Last modified: 2010-03-20 by eugene ipavec
Keywords: jayena | stripe: diagonal (descending) | pomegranates: 5 | coronet |
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image by Wikipedia Users Nethunter and SanchoPanzaXXI, 23 Jul 2009
The municipality of Jayena (1,213 inhabitants in 2008; 8,000 ha) is located 50 km south of Granada.
Known as Chayyana in the Moorish period, Jayena was reconquered by the Catholic Kings in 1492; the village was subsequently transferred to Infante Pedro de Granada, the ancestor of the Marquesses of Campotéjar. Still a part of Alhama in the 18th century, Jayena was granted municipal independence in the late 18th – early 19 th century. Damaged by an earthquake that suppressed 60% of the houses and claimed 15 lives in 1884, the village was completely rebuilt with funds offerred from all over Spain upon King Alfonso XII's call. Jayena is famous for its goat cheese, produced in the Rota estate and sold under the "Cueva de la Magaha" brand.
Source: Granada Tourism website
Ivan Sache, 23 Jul 2009
Is there any Galician connection, or is the basic design a coincidence?
James Dignan, 24 Jul 2009
Not I am aware of, but...
My reports of the Andalusian municipal flags are primarly based on the Decrees, which usually do not describe the symbolism of the flag. In some cases I have been able to increase them with information available on the municipal website or other sources. The ultimate primary source should be the memoir required for official registration, which is very rarely available on the Internet.
Jayena, like many other places in the region, was resettled by Christian colonists after the expelling of the Moriscos in the 16th century. A Galician recolonization cannot be excluded, but I believe that the "Galician" design of the flag of Jayena is a mere coincidence.
Ivan Sache, 24 Jul 2009
The flag and arms of Jayena were approved by the Municipal Council on 31 March 2005 and submitted on 5 April 2005 to the General Directorate of Local Administration, which confirmed them by Decree on 27 April 2005, published in the Andalusian official gazette (Boletín Oficial de la Junta de Andalucía, BOJA) No. 91 on 12 May 2005.
The relevant parts of the Decree are the following:
Coat of arms: Azure five pomegranates or faceted gules and leaved [or] placed per saltire; a border argent five escutcheons argent fimbriated sable a bend sinister of the same. The shield surmounted with a Marquis' coronet [lengthy description of the coronet omitted].
Flag: Rectangular panel in proportions 2/3, white with a blue diagonal stripe from the hoist upper angle to the fly lower angle, and with the municipal coat of arms in the center over the blue stripe.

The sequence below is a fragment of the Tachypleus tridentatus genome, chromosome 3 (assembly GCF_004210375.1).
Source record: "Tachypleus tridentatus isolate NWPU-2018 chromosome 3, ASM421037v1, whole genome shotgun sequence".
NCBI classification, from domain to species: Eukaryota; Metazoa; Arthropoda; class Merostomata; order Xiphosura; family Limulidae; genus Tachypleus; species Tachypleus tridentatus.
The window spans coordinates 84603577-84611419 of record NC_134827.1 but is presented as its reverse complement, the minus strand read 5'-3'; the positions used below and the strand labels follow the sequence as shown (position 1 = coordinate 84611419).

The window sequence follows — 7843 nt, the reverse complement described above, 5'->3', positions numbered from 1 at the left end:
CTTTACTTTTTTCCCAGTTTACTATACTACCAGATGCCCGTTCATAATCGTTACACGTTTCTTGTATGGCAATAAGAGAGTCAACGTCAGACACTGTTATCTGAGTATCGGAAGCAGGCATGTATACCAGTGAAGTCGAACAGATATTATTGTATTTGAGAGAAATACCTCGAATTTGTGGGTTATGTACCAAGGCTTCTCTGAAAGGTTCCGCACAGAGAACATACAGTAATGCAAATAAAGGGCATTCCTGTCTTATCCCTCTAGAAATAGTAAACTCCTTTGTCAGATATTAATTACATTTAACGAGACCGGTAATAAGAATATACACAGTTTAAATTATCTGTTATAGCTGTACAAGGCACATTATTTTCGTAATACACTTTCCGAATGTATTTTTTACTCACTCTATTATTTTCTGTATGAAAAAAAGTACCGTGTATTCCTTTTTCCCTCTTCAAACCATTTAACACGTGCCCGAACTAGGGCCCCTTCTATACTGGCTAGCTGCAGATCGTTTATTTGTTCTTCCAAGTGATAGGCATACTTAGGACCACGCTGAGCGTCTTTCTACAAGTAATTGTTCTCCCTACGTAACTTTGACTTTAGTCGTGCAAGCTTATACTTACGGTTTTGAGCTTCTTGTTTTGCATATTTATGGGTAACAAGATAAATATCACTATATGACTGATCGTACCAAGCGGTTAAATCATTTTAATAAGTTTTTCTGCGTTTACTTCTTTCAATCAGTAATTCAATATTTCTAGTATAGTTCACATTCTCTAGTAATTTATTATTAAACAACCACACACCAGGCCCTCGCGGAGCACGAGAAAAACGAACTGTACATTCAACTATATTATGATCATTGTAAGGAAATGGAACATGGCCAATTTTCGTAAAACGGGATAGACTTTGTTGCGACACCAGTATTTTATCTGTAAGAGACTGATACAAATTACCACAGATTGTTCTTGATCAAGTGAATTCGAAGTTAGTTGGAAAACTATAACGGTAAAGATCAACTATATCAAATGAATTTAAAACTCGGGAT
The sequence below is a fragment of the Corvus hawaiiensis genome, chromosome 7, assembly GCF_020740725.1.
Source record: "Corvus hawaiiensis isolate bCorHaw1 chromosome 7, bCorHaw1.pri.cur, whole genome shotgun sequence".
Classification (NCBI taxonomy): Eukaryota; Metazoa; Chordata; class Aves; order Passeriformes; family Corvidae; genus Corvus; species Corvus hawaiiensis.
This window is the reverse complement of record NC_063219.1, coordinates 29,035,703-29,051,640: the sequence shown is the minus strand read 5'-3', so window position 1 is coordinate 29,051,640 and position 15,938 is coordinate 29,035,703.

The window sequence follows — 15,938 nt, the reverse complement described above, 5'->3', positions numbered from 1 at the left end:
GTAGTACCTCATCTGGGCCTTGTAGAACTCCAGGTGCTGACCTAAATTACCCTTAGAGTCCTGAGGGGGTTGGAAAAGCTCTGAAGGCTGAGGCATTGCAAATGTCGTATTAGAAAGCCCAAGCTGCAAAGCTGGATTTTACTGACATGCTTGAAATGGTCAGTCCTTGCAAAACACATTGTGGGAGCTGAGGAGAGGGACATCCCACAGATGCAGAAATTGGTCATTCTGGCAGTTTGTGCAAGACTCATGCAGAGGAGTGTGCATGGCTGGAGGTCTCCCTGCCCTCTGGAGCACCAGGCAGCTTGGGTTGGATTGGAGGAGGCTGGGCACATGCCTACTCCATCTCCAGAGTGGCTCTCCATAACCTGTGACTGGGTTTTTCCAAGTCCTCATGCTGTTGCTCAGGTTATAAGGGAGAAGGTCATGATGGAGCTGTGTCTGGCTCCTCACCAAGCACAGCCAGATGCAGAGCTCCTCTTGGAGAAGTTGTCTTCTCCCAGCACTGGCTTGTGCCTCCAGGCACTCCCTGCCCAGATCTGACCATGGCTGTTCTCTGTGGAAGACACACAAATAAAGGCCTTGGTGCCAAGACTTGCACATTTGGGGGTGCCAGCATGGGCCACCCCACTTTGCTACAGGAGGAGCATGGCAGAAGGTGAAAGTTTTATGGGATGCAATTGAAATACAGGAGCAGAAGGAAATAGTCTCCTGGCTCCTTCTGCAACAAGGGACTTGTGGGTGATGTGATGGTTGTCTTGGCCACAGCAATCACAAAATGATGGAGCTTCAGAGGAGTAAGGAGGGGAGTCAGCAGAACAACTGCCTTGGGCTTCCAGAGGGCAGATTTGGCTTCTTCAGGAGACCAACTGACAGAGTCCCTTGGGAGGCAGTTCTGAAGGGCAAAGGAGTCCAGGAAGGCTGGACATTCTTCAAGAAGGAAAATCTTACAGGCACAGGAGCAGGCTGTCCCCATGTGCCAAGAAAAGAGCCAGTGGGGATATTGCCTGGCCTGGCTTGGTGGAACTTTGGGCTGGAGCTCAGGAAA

The symbols should be registered on the Andalusian Register of Local Entities, with their official written description and graphics (as originally submitted, but unfortunately not appended to the Decree).
Source: BOJA No. 91, p. 30, 12 May 2005
The flag and arms of Jayena were designed by Andrés García Maldonado, an historian and chronicler from the neighbouring town of Alhama, who presented them to the public on 23 July 2004 in the Sociocultural Center of Jayena. García also designed proposals for the symbols of Alhama, Arenas del Rey, Santa Cruz del Comercio and Zafarraya. In his "Anales de Granada" (1603-1644), Francisco Henríquez de Jorquera wrote that Jayena "has for arms those of its lords, the Marquesses of Campotéjar, a crowned shield with five pomegranates in the field." In February 1994, the Director of the Public School "Virgen del Rosario" quoted the "“Diccionario Heráldido y Nobiliario de los Reinos de España” (Heraldry and Nobility Dictionary of the Kingdoms of Sapin), which says that Prince Cidi Haya, converted to the Christian religion under the name of Pedro de Granada, the first lord of Campotéjar and knight of the Order of Santiago, bore "Azure five pomegranates or faceted gules and leaved [or] placed per saltire; a border argent five escutcheons argent fimbriated sable a bend sinister of the same. This arms can be seen on the house owned by the descendants of Pedro, locally known as the "big house." While reproduced in different places of the village, the coat of arms was not recognized by the Government of Andalusia, who required either to maintain the Marquis' coronet or to replace it with the Royal crown, as it was done on all coats of arms adopted after 1980. On the flag, blue represents solidarity and white represents purity.
Source: Alhama Comunicación website
Ivan Sache, 23 Jul 2009